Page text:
Supreme Court Shuns Use of ‘Mr. Big’ Evidence

This article was last updated on April 16, 2022

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A recent Supreme Court of Canada ruling announced on Thursday has unveiled new rules to protect those targeted by Mr. Big stings, i.e. an undercover operations aimed to draw confessions from suspects. Although the Supreme Court did not completely ban the use of the controversial technique, investigators will still have to think twice before using the technique again because the top court has now concluded that the elaborate operations can involve “powerful inducements” and “veiled threats,” raising the possibility of unreliable confessions and abuse of power.

Director with the Association in Defence of the Wrongfully Convicted, Russell Silverstein, alleged that “police are going to have to retool their approach to cold cases. They’re unlikely to carry on blithely with Mr. Big scenarios because it’s going to be hard to get them into evidence.” A Mr. Big operation involves an officers becoming a ‘mole,’ i.e. posing as members of a criminal organization and befriending the suspect to gain their trust with money, booze and friendship. It may also include the mole to carry out jobs and few staged criminal acts, such as money laundering and drug trafficking.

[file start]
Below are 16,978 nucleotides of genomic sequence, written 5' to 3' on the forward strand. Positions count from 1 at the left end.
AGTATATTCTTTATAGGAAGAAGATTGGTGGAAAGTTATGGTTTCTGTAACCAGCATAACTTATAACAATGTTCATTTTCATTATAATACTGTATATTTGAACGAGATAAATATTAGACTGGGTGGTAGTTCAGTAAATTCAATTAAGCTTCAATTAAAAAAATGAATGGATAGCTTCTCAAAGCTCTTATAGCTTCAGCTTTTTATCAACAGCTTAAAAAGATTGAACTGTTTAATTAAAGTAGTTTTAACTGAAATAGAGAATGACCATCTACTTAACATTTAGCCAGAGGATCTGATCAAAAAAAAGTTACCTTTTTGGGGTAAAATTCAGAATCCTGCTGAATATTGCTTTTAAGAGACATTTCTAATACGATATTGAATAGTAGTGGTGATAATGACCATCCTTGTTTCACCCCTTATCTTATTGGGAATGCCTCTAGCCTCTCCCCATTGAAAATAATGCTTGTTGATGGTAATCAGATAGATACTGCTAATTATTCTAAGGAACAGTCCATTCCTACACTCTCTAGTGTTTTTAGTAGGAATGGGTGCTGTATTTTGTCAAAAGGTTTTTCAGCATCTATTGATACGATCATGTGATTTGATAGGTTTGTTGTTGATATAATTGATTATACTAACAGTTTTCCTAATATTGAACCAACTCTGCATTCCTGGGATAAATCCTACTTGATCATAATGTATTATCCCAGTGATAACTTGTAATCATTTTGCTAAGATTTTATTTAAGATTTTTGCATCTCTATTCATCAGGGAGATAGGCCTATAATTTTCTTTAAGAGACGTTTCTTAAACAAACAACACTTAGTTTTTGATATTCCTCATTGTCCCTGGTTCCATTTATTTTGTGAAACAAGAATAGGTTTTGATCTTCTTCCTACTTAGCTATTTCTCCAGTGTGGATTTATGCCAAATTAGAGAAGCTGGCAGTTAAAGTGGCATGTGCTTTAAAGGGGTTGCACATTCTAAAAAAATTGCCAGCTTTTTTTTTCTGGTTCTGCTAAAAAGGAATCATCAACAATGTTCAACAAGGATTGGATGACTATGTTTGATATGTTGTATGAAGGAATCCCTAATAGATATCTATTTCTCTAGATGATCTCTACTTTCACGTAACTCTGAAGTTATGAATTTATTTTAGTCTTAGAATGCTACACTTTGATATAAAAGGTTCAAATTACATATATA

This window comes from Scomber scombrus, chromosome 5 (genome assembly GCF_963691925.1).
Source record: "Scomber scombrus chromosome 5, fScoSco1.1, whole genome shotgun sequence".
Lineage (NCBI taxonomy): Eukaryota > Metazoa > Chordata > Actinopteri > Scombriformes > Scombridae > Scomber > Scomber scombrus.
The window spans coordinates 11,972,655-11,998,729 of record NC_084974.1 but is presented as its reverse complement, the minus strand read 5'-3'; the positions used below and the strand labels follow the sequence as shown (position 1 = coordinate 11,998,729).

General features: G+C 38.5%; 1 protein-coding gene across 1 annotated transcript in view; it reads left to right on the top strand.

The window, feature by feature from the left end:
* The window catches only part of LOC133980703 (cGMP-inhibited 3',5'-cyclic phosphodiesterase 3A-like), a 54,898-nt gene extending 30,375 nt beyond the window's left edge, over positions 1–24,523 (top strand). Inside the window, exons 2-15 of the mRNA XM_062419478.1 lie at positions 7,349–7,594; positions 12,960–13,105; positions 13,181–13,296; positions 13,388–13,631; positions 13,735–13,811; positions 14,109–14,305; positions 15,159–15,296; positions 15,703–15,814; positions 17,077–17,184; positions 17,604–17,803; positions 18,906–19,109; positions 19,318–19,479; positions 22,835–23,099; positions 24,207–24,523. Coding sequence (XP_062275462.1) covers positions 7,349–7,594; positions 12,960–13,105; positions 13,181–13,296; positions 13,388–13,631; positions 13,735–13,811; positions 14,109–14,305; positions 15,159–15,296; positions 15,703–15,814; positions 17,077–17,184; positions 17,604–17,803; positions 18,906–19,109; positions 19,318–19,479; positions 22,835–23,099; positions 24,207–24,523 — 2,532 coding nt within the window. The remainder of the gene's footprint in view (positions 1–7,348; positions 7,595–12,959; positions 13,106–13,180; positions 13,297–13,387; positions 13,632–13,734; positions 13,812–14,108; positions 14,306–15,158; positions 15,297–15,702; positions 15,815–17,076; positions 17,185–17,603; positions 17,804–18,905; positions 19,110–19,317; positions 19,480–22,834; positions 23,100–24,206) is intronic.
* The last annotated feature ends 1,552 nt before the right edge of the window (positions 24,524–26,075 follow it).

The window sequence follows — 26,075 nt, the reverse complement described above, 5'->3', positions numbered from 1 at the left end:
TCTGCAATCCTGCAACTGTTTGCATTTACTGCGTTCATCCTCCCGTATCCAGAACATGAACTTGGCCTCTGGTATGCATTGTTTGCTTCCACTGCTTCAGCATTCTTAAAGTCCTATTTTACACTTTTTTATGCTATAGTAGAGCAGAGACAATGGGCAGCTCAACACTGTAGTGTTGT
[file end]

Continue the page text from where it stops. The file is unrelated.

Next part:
Ultimately, the mole manages to set up a meeting with the group’s boss, Mr. Big, aimed to make the suspect confess to a past crime. Conventionally, the suspect is often told that the police are onto him and he needs to tell the boss everything or he could be told he needs to share his past because it’s the only way the organization can ensure his loyalty.

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